I'm running a couple of console applications using task scheduler. These are applications that perform little backoffice tasks and run as C# console applications.

The applications themselves run perfectly well (i.e. one of them outputs emails at the end of its run and I'm getting these emails) but I'm having issues with getting them to log correctly. They use Log4Net and the configuration appears fine because if I run them manually they produce the logs correctly.

However when I run these under the same user account (confirmed by checking process manager) under task scheduler they don't produce any logs. Its as if they are being starved of the correct privileges (but not throwing exceptions because they execute fine) or task scheduler is somehow sandboxing the disk writes and never letting them touch the actual disk.

I originally tried writing to %AppData% but I read that task scheduler has issues with user variables. So I've now hardcoded the paths to c:\BackOffice\Logs, however this has not changed the unfortunate behaviour at all. D:

Any ideas? This is Microsoft Server 2008 R2 Datacenter running on AWS EC2.

Here is the config for log4net if that helps:

<?xml version="1.0" encoding="utf-8"?>

  <appender name="ConsoleAppender"
    <layout type="log4net.Layout.PatternLayout">
      <conversionPattern value="%date [%thread] %-5level %logger [%ndc] - %message%newline" />
  <appender name="FileAppender"
    <file value="c:\BackOffice\Logs\LogName_log.txt" />
    <appendToFile value="true" />
    <lockingModel type="log4net.Appender.FileAppender+MinimalLock" />
    <layout type="log4net.Layout.PatternLayout">
      <conversionPattern value="%date [%thread] %-5level %logger [%property{NDC}] - %message%newline" />

    <level value="DEBUG" />
    <appender-ref ref="FileAppender" />
    <appender-ref ref="ConsoleAppender" />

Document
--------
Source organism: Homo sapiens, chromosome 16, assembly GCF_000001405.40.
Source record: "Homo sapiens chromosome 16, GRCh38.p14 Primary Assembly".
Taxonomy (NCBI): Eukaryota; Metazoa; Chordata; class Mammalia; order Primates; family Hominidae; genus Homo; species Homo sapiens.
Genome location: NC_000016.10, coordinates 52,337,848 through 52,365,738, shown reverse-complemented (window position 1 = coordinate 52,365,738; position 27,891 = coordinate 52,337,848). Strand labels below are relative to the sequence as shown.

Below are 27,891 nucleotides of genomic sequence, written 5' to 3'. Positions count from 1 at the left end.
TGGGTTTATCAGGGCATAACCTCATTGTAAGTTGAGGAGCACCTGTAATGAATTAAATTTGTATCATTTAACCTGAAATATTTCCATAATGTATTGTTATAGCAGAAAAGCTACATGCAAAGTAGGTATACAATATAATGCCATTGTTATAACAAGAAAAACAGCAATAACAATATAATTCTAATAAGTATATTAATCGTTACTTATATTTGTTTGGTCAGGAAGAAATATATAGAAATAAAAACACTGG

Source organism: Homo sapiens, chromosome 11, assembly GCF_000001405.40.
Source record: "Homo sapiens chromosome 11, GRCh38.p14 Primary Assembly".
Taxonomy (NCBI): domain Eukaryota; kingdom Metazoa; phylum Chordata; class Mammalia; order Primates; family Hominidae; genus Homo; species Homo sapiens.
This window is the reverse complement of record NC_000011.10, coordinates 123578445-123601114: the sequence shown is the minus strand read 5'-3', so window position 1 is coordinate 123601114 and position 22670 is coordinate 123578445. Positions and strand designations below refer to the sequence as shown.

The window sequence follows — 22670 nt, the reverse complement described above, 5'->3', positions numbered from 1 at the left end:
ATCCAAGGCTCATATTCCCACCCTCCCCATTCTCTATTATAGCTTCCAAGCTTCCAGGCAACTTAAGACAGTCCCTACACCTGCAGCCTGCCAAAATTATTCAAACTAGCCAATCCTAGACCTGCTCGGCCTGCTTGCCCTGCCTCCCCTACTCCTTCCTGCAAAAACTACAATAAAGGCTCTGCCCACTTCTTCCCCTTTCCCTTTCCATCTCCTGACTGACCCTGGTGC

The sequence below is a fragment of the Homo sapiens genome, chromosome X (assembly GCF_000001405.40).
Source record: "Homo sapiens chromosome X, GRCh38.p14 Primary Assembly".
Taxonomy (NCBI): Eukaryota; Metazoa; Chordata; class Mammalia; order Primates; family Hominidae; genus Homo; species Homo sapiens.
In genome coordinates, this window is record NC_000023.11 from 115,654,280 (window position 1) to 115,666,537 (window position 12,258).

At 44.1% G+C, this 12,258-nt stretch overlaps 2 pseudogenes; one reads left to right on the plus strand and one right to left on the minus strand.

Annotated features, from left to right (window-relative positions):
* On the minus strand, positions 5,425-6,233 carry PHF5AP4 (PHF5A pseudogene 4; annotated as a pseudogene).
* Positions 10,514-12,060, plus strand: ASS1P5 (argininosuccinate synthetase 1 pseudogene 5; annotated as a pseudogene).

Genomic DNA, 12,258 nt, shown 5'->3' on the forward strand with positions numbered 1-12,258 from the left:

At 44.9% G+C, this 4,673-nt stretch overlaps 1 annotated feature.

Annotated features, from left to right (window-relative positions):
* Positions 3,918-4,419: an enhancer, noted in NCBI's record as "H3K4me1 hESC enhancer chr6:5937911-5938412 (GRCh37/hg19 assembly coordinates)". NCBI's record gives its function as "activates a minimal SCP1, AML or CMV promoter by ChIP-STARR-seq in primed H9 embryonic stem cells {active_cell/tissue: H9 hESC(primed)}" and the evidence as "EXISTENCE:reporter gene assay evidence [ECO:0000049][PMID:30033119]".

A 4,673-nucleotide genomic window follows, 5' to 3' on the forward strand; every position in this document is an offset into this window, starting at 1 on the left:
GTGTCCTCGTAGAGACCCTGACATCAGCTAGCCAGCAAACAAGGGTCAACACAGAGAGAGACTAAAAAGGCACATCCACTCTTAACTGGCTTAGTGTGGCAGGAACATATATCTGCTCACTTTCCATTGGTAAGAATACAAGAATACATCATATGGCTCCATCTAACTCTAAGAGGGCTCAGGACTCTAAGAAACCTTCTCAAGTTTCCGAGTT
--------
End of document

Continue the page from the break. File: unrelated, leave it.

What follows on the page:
This sounds like the UAC issue that I just dealt with -- I found your question while looking for the answer!

In my case, I had to run the scheduled ask with the 'Run with highest privileges' checkbox checked. This worked with the administrator account because with UAC, the administrator token with higher privileges can read / write another users' files (in this case, another administrator's). I tested, and I found that if the task was scheduled to run under the same user as the user who owned the file / directory, that worked even without the 'highest privilege' token.

I haven't determined if all of this applies to non-admin accounts and access, but my assumption would be that since there is no 'higher privilege' token for a non-admin account, it would just fail.

More research, and it looks like the %alluserprofile% directory is where you are supposed to put "this computer" data, as opposed to "per user" data in the %appdata% directory. So perhaps placing it there will solve your problem.

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Finally I found my issue. The current working directory was not the app directory so log4net could never find the config file. Luckily there is an optional field within Task Scheduler that allows you to set the starting directory for your task.

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  • Now that is freaking buddy! – Coops May 14 '15 at 13:33

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